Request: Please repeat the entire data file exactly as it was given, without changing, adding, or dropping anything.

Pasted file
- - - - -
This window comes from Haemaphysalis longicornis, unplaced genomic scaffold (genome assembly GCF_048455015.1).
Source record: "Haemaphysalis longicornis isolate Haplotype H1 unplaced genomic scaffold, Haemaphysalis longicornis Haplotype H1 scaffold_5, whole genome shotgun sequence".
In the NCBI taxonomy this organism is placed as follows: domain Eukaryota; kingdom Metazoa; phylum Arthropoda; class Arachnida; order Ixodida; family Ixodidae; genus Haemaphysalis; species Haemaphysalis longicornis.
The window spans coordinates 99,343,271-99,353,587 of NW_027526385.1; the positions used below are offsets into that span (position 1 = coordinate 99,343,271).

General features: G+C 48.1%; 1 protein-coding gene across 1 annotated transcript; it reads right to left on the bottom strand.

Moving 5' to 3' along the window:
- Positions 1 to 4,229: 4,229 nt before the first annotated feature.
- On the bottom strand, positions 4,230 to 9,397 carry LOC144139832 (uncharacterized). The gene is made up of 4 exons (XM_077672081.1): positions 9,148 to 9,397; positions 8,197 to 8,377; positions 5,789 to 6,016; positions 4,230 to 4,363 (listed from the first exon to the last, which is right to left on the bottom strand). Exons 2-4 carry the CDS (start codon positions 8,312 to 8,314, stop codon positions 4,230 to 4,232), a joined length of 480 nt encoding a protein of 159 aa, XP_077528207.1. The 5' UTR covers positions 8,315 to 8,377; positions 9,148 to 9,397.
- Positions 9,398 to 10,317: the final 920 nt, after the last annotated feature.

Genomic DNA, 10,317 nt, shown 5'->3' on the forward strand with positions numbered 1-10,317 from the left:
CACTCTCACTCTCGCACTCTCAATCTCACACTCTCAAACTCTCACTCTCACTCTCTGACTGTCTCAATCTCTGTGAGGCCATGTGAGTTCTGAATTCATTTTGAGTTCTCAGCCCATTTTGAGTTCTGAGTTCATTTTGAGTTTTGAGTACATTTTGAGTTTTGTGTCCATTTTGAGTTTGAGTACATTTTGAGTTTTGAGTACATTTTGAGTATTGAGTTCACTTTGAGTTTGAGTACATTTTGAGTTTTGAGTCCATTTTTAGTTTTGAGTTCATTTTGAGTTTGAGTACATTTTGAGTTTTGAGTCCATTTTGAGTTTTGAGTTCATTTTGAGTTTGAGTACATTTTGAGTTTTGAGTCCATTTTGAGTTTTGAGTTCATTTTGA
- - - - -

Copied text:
This window comes from Haemaphysalis longicornis, unplaced genomic scaffold (genome assembly GCF_048455015.1).
Source record: "Haemaphysalis longicornis isolate Haplotype H1 unplaced genomic scaffold, Haemaphysalis longicornis Haplotype H1 scaffold_5, whole genome shotgun sequence".
In the NCBI taxonomy this organism is placed as follows: domain Eukaryota; kingdom Metazoa; phylum Arthropoda; class Arachnida; order Ixodida; family Ixodidae; genus Haemaphysalis; species Haemaphysalis longicornis.
The window spans coordinates 99,343,271-99,353,587 of NW_027526385.1; the positions used below are offsets into that span (position 1 = coordinate 99,343,271).

General features: G+C 48.1%; 1 protein-coding gene across 1 annotated transcript; it reads right to left on the bottom strand.

Moving 5' to 3' along the window:
- Positions 1 to 4,229: 4,229 nt before the first annotated feature.
- On the bottom strand, positions 4,230 to 9,397 carry LOC144139832 (uncharacterized). The gene is made up of 4 exons (XM_077672081.1): positions 9,148 to 9,397; positions 8,197 to 8,377; positions 5,789 to 6,016; positions 4,230 to 4,363 (listed from the first exon to the last, which is right to left on the bottom strand). Exons 2-4 carry the CDS (start codon positions 8,312 to 8,314, stop codon positions 4,230 to 4,232), a joined length of 480 nt encoding a protein of 159 aa, XP_077528207.1. The 5' UTR covers positions 8,315 to 8,377; positions 9,148 to 9,397.
- Positions 9,398 to 10,317: the final 920 nt, after the last annotated feature.

Genomic DNA, 10,317 nt, shown 5'->3' on the forward strand with positions numbered 1-10,317 from the left:
CACTCTCACTCTCGCACTCTCAATCTCACACTCTCAAACTCTCACTCTCACTCTCTGACTGTCTCAATCTCTGTGAGGCCATGTGAGTTCTGAATTCATTTTGAGTTCTCAGCCCATTTTGAGTTCTGAGTTCATTTTGAGTTTTGAGTACATTTTGAGTTTTGTGTCCATTTTGAGTTTGAGTACATTTTGAGTTTTGAGTACATTTTGAGTATTGAGTTCACTTTGAGTTTGAGTACATTTTGAGTTTTGAGTCCATTTTTAGTTTTGAGTTCATTTTGAGTTTGAGTACATTTTGAGTTTTGAGTCCATTTTGAGTTTTGAGTTCATTTTGAGTTTGAGTACATTTTGAGTTTTGAGTCCATTTTGAGTTTTGAGTTCATTTTGA